You can trade using OBV through CFDs – which are leveraged products, just like spread bets. You won't own the underlying asset, but are instead placing an order on its price movement. The currency exposure and initial margin will depend on the specific contract associated with the chosen asset.
Both spread betting and CFD trading are leveraged, so you could gain or lose money quickly – including the potential to lose more than the initial deposit paid to open the position. It's useful to keep in mind that past performance isn't a guarantee of future patterns.
* Tax laws are subject to change and depend on individual circumstances. Tax law may differ in a jurisdiction other than the UK.
OBV trading strategy
You can use the OBV with other technical analysis methods to determine entry and exit points for a trade as part of your wider trading strategy. These are a few of the most popular OBV indicator trading strategies:
A rudimentary way of using the OBV is by drawing a trendline along your OBV path. When the line is trending upward, it may suggest upward pressure that you can use to place a buying position. When it's trending downward, it may suggest downward pressure, so you might enter a selling position.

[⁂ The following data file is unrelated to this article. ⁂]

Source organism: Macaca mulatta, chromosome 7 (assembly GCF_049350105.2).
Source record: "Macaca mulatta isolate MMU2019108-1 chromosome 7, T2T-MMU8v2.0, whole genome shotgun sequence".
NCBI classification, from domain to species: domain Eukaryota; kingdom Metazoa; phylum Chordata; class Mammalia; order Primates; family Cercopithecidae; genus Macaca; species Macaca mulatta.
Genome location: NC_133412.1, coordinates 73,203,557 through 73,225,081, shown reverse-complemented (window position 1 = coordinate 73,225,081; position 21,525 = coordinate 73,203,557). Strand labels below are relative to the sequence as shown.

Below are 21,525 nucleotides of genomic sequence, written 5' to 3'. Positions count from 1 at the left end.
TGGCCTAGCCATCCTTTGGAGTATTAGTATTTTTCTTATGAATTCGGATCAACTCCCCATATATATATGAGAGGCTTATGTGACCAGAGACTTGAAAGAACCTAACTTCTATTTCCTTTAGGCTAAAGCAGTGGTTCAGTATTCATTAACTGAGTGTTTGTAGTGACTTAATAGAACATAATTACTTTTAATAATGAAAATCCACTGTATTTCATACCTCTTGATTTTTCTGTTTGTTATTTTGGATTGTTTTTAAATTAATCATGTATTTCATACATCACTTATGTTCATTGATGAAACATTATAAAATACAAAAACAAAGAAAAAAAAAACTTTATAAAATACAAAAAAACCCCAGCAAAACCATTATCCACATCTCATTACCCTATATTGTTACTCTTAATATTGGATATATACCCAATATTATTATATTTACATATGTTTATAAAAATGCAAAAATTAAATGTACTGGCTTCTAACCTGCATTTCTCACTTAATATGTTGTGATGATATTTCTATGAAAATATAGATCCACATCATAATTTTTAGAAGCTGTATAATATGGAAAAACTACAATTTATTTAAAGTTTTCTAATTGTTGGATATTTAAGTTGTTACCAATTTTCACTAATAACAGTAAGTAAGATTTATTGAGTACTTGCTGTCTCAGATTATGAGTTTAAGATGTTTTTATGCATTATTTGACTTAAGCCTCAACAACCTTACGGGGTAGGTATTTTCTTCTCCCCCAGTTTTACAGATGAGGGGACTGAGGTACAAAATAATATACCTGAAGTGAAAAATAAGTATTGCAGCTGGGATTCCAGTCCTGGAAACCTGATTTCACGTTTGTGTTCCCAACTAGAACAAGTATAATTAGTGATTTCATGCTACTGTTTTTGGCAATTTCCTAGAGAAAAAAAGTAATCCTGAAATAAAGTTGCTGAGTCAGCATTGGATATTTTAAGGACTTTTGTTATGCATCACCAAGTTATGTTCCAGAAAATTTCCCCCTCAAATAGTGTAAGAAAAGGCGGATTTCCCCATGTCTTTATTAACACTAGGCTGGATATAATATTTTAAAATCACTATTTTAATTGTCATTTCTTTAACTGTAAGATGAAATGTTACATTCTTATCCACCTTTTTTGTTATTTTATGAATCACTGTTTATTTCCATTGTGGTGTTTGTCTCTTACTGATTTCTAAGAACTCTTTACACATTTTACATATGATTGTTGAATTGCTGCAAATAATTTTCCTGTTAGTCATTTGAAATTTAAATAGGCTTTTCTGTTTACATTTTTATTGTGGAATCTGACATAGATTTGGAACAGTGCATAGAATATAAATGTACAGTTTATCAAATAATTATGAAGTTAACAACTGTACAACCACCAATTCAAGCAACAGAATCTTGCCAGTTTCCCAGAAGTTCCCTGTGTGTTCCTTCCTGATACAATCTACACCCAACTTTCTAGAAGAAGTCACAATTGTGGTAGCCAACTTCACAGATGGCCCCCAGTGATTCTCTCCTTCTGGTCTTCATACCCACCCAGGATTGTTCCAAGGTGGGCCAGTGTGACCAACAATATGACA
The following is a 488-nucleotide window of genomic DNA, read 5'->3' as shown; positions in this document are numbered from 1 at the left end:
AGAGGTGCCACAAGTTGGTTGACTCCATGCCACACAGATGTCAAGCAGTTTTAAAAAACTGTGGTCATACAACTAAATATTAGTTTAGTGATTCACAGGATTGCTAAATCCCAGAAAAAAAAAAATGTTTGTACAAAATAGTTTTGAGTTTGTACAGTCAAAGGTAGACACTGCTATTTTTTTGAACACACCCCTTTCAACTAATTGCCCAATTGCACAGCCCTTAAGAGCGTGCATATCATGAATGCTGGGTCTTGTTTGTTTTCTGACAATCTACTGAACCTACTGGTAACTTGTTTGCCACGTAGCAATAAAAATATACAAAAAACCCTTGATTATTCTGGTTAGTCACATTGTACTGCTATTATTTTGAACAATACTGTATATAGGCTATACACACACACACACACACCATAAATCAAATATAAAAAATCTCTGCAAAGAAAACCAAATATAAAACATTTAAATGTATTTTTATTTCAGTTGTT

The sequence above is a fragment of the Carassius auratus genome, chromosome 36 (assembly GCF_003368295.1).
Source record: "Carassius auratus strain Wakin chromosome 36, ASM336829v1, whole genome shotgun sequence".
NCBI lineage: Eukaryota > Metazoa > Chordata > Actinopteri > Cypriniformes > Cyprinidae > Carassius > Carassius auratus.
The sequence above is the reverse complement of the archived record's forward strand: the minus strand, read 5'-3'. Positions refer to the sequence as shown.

You can look at the price movement and the trendline of the OBV to identify a divergence. If the price is moving up but the OBV trendline is moving down, it may signal a bearish divergence where the price is likely to come down again. A bullish signal may be occurring if the price is falling while the OBV trendline is rising.
You can mark support or resistance levels using the OBV as the basis to identify breakout points for a stock. When the OBV breaks above a resistance point, you may want to consider a long position. If it breaks through a support, you might consider a short position.
OBV moving average